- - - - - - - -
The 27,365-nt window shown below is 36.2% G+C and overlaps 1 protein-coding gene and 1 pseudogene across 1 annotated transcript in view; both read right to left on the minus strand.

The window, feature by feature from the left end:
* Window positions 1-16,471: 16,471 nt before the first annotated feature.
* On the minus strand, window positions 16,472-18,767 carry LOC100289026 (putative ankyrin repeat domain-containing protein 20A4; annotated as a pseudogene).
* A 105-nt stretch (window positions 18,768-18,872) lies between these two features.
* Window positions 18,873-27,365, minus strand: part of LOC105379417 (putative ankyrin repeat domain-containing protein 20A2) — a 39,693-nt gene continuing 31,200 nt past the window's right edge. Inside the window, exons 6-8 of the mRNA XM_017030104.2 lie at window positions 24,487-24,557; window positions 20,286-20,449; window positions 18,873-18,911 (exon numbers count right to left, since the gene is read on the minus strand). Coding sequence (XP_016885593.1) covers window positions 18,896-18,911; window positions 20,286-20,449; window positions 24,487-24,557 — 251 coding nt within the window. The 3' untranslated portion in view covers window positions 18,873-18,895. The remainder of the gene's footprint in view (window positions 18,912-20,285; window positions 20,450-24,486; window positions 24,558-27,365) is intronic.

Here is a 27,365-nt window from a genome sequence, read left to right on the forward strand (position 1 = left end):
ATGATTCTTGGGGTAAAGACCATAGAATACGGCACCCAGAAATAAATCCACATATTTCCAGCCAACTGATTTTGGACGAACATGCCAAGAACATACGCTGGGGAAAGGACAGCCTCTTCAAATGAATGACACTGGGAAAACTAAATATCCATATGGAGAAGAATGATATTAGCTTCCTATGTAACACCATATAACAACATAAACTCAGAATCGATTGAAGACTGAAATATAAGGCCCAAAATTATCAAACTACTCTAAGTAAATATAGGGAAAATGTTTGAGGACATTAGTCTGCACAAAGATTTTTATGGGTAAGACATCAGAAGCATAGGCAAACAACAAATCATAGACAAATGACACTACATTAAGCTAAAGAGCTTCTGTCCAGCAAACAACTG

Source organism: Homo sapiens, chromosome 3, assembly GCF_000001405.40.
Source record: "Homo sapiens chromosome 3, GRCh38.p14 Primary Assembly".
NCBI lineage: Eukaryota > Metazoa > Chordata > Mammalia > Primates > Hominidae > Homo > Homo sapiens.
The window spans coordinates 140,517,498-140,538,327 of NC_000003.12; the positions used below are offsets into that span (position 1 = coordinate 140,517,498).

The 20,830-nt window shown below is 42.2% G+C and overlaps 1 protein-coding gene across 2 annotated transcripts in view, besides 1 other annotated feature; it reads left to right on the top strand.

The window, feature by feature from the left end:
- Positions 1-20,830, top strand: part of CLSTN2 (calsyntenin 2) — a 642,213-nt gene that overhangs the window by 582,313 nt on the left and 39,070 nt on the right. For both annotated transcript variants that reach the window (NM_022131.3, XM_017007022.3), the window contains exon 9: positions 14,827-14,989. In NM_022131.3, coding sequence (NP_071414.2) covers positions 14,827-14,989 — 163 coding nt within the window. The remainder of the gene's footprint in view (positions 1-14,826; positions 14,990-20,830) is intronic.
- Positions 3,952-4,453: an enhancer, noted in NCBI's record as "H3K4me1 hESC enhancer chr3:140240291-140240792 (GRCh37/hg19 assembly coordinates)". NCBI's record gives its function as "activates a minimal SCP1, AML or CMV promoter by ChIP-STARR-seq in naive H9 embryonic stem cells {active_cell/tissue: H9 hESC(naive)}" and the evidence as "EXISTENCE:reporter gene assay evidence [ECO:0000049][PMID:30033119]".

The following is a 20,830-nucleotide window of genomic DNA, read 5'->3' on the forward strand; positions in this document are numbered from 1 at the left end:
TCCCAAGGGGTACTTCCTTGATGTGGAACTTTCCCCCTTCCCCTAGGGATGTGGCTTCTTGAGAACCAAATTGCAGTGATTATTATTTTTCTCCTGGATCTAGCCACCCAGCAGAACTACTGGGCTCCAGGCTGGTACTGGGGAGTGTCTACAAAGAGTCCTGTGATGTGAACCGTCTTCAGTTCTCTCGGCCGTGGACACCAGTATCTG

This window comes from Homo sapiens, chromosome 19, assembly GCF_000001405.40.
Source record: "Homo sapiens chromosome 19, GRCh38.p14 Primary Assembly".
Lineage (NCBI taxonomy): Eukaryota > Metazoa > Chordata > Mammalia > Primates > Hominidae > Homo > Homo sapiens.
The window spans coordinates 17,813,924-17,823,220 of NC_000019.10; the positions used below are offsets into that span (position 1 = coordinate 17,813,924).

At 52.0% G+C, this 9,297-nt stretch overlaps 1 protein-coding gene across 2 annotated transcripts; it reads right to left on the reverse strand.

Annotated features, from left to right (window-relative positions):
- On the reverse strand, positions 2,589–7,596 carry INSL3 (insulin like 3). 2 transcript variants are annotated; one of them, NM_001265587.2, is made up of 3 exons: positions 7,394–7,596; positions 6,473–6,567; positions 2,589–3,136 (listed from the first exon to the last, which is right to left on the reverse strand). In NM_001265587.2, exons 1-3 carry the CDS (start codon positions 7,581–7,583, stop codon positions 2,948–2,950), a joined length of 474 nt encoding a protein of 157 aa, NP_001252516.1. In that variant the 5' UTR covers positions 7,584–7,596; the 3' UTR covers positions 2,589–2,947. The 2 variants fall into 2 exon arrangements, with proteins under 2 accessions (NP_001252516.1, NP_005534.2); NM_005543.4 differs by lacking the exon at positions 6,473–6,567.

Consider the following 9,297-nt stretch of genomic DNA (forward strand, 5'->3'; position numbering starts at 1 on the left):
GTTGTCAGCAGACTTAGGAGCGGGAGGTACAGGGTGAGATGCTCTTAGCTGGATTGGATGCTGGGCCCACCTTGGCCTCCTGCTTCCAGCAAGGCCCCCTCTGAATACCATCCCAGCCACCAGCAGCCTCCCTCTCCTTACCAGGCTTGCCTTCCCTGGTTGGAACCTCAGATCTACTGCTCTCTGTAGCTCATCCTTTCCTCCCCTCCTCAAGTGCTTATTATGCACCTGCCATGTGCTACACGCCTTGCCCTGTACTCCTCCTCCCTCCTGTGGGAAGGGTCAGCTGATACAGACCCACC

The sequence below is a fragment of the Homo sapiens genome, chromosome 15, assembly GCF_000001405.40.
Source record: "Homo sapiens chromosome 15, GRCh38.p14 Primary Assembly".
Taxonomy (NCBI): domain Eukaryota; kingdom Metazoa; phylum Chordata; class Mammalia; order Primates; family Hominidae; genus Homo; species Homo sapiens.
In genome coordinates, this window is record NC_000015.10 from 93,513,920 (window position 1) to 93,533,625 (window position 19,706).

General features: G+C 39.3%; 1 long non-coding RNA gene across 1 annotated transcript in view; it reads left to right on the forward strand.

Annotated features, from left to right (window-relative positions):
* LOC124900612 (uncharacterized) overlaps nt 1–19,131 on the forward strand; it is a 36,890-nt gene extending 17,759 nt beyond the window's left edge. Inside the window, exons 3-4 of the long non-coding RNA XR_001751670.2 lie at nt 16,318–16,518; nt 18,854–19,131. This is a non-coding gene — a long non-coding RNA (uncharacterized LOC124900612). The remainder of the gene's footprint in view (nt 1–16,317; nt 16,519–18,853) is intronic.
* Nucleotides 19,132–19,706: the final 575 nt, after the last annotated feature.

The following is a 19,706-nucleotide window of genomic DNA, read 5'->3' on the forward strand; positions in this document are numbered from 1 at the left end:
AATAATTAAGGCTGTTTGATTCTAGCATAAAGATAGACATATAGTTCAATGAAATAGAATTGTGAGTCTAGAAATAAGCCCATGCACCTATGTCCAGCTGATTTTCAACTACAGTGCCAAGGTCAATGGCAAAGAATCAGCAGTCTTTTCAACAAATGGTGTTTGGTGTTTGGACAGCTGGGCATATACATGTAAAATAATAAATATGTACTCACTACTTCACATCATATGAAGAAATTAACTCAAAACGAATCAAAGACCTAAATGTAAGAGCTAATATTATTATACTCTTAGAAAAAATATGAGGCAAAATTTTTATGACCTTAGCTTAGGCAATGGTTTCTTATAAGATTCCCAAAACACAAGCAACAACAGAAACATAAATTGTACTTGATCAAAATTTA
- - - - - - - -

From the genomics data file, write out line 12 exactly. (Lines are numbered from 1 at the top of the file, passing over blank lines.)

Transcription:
The window spans coordinates 140,517,498-140,538,327 of NC_000003.12; the positions used below are offsets into that span (position 1 = coordinate 140,517,498).